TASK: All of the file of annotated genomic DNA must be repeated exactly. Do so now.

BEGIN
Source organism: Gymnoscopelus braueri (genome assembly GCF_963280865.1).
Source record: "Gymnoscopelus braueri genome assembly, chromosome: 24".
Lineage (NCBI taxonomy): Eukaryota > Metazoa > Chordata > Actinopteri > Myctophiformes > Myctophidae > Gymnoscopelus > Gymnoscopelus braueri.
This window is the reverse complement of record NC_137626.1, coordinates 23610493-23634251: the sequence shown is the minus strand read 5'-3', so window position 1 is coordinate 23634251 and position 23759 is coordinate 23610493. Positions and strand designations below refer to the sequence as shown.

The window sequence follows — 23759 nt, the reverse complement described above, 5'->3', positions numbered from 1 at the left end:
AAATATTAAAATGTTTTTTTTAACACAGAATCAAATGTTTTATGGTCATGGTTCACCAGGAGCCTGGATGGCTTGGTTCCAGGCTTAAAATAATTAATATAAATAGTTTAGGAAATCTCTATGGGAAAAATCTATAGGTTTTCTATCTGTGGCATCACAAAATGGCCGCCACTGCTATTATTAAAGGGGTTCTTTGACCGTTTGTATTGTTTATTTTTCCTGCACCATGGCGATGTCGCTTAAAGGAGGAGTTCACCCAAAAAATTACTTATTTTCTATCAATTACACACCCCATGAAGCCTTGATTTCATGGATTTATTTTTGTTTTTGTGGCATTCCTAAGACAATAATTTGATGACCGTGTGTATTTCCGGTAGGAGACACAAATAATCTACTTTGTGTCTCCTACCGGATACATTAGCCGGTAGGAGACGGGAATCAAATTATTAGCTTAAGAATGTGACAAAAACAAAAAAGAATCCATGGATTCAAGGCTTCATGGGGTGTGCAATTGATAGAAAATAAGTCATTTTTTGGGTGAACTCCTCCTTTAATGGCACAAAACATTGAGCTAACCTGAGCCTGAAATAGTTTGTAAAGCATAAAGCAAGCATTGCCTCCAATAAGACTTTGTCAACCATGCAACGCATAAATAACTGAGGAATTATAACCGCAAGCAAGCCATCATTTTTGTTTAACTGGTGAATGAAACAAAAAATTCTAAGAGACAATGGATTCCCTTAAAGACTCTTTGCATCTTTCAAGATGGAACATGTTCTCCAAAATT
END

Source organism: Gymnoscopelus braueri (genome assembly GCF_963280865.1).
Source record: "Gymnoscopelus braueri genome assembly, chromosome: 24".
Lineage (NCBI taxonomy): Eukaryota > Metazoa > Chordata > Actinopteri > Myctophiformes > Myctophidae > Gymnoscopelus > Gymnoscopelus braueri.
This window is the reverse complement of record NC_137626.1, coordinates 23610493-23634251: the sequence shown is the minus strand read 5'-3', so window position 1 is coordinate 23634251 and position 23759 is coordinate 23610493. Positions and strand designations below refer to the sequence as shown.

The window sequence follows — 23759 nt, the reverse complement described above, 5'->3', positions numbered from 1 at the left end:
AAATATTAAAATGTTTTTTTTAACACAGAATCAAATGTTTTATGGTCATGGTTCACCAGGAGCCTGGATGGCTTGGTTCCAGGCTTAAAATAATTAATATAAATAGTTTAGGAAATCTCTATGGGAAAAATCTATAGGTTTTCTATCTGTGGCATCACAAAATGGCCGCCACTGCTATTATTAAAGGGGTTCTTTGACCGTTTGTATTGTTTATTTTTCCTGCACCATGGCGATGTCGCTTAAAGGAGGAGTTCACCCAAAAAATTACTTATTTTCTATCAATTACACACCCCATGAAGCCTTGATTTCATGGATTTATTTTTGTTTTTGTGGCATTCCTAAGACAATAATTTGATGACCGTGTGTATTTCCGGTAGGAGACACAAATAATCTACTTTGTGTCTCCTACCGGATACATTAGCCGGTAGGAGACGGGAATCAAATTATTAGCTTAAGAATGTGACAAAAACAAAAAAGAATCCATGGATTCAAGGCTTCATGGGGTGTGCAATTGATAGAAAATAAGTCATTTTTTGGGTGAACTCCTCCTTTAATGGCACAAAACATTGAGCTAACCTGAGCCTGAAATAGTTTGTAAAGCATAAAGCAAGCATTGCCTCCAATAAGACTTTGTCAACCATGCAACGCATAAATAACTGAGGAATTATAACCGCAAGCAAGCCATCATTTTTGTTTAACTGGTGAATGAAACAAAAAATTCTAAGAGACAATGGATTCCCTTAAAGACTCTTTGCATCTTTCAAGATGGAACATGTTCTCCAAAATT